When you have that spirit, you know that you’ve got a group of players who can respond to negative situations on the pitch. You know that everything doesn’t fall apart when you go a goal behind or have a man sent off. That it’s not the end of the world if you go behind in a game.
After I left Bolton, I found that same team spirit in the Celtic dressing room. In fact, I think it was one of the biggest reasons why we stopped Rangers from winning 10 league titles in a row.
When I finished playing, I knew I’d need more to draw on than those experiences to become a coach. You have to put the work in, do the groundwork and, of course, get your badges.
Even once you get those, you need a really good platform of experience. You have to see the day-to-day running of what coaches do. Of what managers do.
As a player, I used to walk out onto the training pitch, look at the session all laid out and take it for granted. Now, I appreciate that those sessions don’t just take five minutes to set up, they take hours of speaking with your coaches, understanding the individual needs of players and knowing what you’re trying to get out of the session in terms of building towards a matchday.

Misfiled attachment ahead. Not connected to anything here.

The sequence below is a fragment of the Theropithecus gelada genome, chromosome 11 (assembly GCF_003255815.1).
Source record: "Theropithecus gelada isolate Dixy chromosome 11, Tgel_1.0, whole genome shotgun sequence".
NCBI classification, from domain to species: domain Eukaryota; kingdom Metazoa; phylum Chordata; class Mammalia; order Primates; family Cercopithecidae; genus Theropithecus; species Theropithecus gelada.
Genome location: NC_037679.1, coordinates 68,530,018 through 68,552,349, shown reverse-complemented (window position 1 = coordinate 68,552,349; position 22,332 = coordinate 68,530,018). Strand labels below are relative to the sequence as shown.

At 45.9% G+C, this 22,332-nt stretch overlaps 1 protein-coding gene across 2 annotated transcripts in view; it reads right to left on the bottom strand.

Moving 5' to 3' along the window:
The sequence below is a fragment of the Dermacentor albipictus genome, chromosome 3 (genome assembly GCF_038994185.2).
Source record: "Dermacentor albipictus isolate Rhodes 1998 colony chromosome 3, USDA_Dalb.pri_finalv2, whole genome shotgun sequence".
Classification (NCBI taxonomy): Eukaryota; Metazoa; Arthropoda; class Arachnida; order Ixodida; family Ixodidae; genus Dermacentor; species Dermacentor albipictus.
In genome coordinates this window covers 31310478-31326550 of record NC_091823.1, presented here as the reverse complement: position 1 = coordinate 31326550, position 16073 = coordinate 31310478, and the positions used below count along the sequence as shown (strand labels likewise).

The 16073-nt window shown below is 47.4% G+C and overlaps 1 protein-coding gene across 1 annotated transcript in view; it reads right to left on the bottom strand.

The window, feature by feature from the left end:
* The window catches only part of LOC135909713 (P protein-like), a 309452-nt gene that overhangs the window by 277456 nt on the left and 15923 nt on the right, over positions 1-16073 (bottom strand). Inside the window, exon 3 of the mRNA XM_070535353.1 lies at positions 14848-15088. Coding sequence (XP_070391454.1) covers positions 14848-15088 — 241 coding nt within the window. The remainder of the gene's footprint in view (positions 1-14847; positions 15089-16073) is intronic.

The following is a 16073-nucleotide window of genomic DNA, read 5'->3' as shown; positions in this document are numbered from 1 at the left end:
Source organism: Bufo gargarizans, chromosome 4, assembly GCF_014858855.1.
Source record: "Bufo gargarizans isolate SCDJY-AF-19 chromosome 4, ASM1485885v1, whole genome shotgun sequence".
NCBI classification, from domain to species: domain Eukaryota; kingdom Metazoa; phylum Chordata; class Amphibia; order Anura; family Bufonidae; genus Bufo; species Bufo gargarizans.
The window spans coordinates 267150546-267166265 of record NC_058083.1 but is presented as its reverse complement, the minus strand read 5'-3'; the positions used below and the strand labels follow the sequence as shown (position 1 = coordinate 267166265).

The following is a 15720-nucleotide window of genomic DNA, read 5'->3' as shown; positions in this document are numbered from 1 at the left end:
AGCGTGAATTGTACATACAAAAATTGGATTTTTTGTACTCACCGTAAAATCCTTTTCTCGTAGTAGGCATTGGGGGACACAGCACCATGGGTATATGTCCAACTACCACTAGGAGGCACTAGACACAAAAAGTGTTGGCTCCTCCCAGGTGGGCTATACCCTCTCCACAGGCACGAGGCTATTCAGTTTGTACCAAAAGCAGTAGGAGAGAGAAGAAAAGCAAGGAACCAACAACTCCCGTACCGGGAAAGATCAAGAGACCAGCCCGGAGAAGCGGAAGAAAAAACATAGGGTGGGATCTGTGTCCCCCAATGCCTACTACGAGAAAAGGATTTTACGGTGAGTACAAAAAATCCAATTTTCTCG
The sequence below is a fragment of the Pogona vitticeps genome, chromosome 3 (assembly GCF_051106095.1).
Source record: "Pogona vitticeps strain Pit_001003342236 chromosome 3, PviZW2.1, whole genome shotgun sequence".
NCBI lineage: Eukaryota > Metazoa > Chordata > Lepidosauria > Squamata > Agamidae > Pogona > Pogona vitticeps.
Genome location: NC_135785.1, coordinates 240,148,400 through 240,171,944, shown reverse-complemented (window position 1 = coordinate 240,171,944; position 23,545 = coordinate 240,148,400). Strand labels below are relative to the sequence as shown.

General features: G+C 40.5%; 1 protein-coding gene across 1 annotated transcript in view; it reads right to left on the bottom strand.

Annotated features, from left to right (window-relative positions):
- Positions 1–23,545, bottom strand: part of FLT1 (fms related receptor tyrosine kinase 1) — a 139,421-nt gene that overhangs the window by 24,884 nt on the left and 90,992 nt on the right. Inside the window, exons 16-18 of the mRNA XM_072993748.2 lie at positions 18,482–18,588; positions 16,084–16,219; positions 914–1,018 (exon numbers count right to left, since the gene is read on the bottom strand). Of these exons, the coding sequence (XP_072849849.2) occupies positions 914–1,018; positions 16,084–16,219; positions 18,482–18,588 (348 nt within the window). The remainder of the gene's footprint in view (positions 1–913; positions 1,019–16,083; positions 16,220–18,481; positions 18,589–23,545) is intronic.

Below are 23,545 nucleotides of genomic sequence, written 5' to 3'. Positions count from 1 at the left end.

“Until you’re there doing it, you don’t realise how much it takes you out of your comfort zone”
Are there areas you want to work on with certain individuals in order to target the oppositions’ weaknesses?
Players don’t get that. They just see the session and play. It’s not until afterwards when you speak to them about why they were doing certain things that they understand. Then they see there’s a reason and a purpose for everything.
I was lucky to get my platform of experience at Everton.
I enjoyed being out on the grass with the players in the under-21s, giving them instructions in terms of how we wanted to play and then seeing the results from that.
Straight away, it seemed to resonate with me. I was very comfortable being on the pitch. It’s not like that for everyone, though.
When you first get into coaching it can be quite intimidating.